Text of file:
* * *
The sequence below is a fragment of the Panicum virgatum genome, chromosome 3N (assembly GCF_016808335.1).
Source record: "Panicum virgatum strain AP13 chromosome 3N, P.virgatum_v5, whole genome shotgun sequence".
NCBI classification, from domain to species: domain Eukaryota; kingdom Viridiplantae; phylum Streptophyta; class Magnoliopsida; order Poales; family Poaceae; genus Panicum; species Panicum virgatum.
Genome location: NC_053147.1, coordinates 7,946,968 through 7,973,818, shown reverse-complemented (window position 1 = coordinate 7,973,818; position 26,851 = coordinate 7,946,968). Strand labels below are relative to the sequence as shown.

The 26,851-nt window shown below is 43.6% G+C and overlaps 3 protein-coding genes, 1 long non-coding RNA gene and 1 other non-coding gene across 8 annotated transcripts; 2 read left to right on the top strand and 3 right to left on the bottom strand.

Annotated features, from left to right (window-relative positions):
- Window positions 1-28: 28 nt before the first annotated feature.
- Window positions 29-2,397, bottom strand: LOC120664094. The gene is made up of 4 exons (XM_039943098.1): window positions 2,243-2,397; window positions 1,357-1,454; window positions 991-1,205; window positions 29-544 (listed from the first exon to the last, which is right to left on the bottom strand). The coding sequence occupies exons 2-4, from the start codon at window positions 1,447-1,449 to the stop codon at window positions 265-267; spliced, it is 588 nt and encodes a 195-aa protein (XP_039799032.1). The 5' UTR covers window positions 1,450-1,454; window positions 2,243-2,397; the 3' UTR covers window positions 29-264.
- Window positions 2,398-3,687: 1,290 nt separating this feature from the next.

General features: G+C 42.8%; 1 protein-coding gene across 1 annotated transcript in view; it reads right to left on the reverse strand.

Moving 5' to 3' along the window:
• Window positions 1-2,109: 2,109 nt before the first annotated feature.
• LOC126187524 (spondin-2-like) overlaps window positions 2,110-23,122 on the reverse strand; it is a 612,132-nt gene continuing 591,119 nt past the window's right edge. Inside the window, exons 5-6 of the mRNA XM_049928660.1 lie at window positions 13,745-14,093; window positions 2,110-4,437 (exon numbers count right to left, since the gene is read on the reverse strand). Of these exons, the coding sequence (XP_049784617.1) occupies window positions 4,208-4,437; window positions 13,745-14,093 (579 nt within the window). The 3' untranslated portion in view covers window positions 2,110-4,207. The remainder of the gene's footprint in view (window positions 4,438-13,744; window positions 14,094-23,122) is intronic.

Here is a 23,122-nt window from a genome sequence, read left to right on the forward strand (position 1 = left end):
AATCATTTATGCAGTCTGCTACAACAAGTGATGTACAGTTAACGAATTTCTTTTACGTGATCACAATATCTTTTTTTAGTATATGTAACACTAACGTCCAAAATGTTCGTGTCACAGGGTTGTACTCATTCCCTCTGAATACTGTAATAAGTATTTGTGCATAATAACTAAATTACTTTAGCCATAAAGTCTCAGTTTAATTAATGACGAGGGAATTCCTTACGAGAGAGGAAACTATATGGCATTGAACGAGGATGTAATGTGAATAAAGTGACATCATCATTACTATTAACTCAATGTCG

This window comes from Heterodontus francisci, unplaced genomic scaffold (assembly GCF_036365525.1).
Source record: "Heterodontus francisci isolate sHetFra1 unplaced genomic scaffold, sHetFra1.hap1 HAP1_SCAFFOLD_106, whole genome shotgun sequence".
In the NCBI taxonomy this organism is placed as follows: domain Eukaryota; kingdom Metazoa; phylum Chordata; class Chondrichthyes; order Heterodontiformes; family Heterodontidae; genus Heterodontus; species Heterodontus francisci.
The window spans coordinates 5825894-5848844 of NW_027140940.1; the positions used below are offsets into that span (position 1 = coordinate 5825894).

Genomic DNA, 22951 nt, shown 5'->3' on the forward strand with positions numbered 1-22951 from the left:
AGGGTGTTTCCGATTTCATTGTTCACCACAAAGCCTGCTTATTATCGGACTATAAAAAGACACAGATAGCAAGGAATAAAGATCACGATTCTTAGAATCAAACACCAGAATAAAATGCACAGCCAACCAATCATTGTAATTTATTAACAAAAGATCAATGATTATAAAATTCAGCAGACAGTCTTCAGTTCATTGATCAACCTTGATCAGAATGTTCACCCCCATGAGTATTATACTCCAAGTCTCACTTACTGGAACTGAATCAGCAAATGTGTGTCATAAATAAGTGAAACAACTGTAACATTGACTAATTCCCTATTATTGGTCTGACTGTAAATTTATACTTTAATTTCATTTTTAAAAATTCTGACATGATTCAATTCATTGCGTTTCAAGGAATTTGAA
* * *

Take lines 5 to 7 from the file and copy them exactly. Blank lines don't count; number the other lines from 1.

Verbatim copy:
The 26,851-nt window shown below is 43.6% G+C and overlaps 3 protein-coding genes, 1 long non-coding RNA gene and 1 other non-coding gene across 8 annotated transcripts; 2 read left to right on the top strand and 3 right to left on the bottom strand.

Annotated features, from left to right (window-relative positions):
- Window positions 1-28: 28 nt before the first annotated feature.